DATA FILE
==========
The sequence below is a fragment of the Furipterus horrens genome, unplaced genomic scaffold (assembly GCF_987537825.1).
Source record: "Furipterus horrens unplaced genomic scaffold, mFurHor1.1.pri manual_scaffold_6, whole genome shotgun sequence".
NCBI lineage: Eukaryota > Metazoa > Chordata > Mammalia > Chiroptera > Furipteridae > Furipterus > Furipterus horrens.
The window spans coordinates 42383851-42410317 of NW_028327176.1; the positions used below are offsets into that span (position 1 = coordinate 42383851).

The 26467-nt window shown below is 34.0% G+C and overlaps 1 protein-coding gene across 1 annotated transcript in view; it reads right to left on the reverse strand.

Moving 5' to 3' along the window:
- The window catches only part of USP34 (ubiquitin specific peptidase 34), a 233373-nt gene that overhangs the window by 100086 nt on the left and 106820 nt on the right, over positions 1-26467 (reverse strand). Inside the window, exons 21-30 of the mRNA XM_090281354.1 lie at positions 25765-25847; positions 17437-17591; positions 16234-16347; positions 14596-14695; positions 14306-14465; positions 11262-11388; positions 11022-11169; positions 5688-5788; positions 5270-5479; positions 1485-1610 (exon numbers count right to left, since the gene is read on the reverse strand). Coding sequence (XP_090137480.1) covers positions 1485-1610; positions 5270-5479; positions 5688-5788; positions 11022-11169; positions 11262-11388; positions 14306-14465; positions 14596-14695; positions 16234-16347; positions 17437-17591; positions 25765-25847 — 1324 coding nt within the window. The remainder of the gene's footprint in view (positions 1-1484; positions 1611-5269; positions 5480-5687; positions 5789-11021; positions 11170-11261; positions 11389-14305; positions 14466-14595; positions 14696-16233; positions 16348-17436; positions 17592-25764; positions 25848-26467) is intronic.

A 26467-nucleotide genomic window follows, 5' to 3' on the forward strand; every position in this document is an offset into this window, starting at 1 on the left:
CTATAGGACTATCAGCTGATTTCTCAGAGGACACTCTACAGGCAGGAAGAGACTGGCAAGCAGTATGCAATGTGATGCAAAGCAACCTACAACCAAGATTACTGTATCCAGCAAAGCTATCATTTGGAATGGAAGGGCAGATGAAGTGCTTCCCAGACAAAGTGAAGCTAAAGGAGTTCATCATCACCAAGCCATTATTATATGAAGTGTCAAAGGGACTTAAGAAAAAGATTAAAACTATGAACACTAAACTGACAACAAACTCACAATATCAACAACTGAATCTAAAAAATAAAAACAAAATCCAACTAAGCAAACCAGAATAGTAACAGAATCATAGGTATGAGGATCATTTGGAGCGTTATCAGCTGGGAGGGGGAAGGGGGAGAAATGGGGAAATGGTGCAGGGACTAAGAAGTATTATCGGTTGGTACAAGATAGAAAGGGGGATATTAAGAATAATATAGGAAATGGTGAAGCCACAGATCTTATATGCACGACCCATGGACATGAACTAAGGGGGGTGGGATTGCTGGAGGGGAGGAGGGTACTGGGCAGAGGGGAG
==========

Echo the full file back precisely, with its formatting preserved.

The sequence below is a fragment of the Furipterus horrens genome, unplaced genomic scaffold (assembly GCF_987537825.1).
Source record: "Furipterus horrens unplaced genomic scaffold, mFurHor1.1.pri manual_scaffold_6, whole genome shotgun sequence".
NCBI lineage: Eukaryota > Metazoa > Chordata > Mammalia > Chiroptera > Furipteridae > Furipterus > Furipterus horrens.
The window spans coordinates 42383851-42410317 of NW_028327176.1; the positions used below are offsets into that span (position 1 = coordinate 42383851).

The 26467-nt window shown below is 34.0% G+C and overlaps 1 protein-coding gene across 1 annotated transcript in view; it reads right to left on the reverse strand.

Moving 5' to 3' along the window:
- The window catches only part of USP34 (ubiquitin specific peptidase 34), a 233373-nt gene that overhangs the window by 100086 nt on the left and 106820 nt on the right, over positions 1-26467 (reverse strand). Inside the window, exons 21-30 of the mRNA XM_090281354.1 lie at positions 25765-25847; positions 17437-17591; positions 16234-16347; positions 14596-14695; positions 14306-14465; positions 11262-11388; positions 11022-11169; positions 5688-5788; positions 5270-5479; positions 1485-1610 (exon numbers count right to left, since the gene is read on the reverse strand). Coding sequence (XP_090137480.1) covers positions 1485-1610; positions 5270-5479; positions 5688-5788; positions 11022-11169; positions 11262-11388; positions 14306-14465; positions 14596-14695; positions 16234-16347; positions 17437-17591; positions 25765-25847 — 1324 coding nt within the window. The remainder of the gene's footprint in view (positions 1-1484; positions 1611-5269; positions 5480-5687; positions 5789-11021; positions 11170-11261; positions 11389-14305; positions 14466-14595; positions 14696-16233; positions 16348-17436; positions 17592-25764; positions 25848-26467) is intronic.

A 26467-nucleotide genomic window follows, 5' to 3' on the forward strand; every position in this document is an offset into this window, starting at 1 on the left:
CTATAGGACTATCAGCTGATTTCTCAGAGGACACTCTACAGGCAGGAAGAGACTGGCAAGCAGTATGCAATGTGATGCAAAGCAACCTACAACCAAGATTACTGTATCCAGCAAAGCTATCATTTGGAATGGAAGGGCAGATGAAGTGCTTCCCAGACAAAGTGAAGCTAAAGGAGTTCATCATCACCAAGCCATTATTATATGAAGTGTCAAAGGGACTTAAGAAAAAGATTAAAACTATGAACACTAAACTGACAACAAACTCACAATATCAACAACTGAATCTAAAAAATAAAAACAAAATCCAACTAAGCAAACCAGAATAGTAACAGAATCATAGGTATGAGGATCATTTGGAGCGTTATCAGCTGGGAGGGGGAAGGGGGAGAAATGGGGAAATGGTGCAGGGACTAAGAAGTATTATCGGTTGGTACAAGATAGAAAGGGGGATATTAAGAATAATATAGGAAATGGTGAAGCCACAGATCTTATATGCACGACCCATGGACATGAACTAAGGGGGGTGGGATTGCTGGAGGGGAGGAGGGTACTGGGCAGAGGGGAG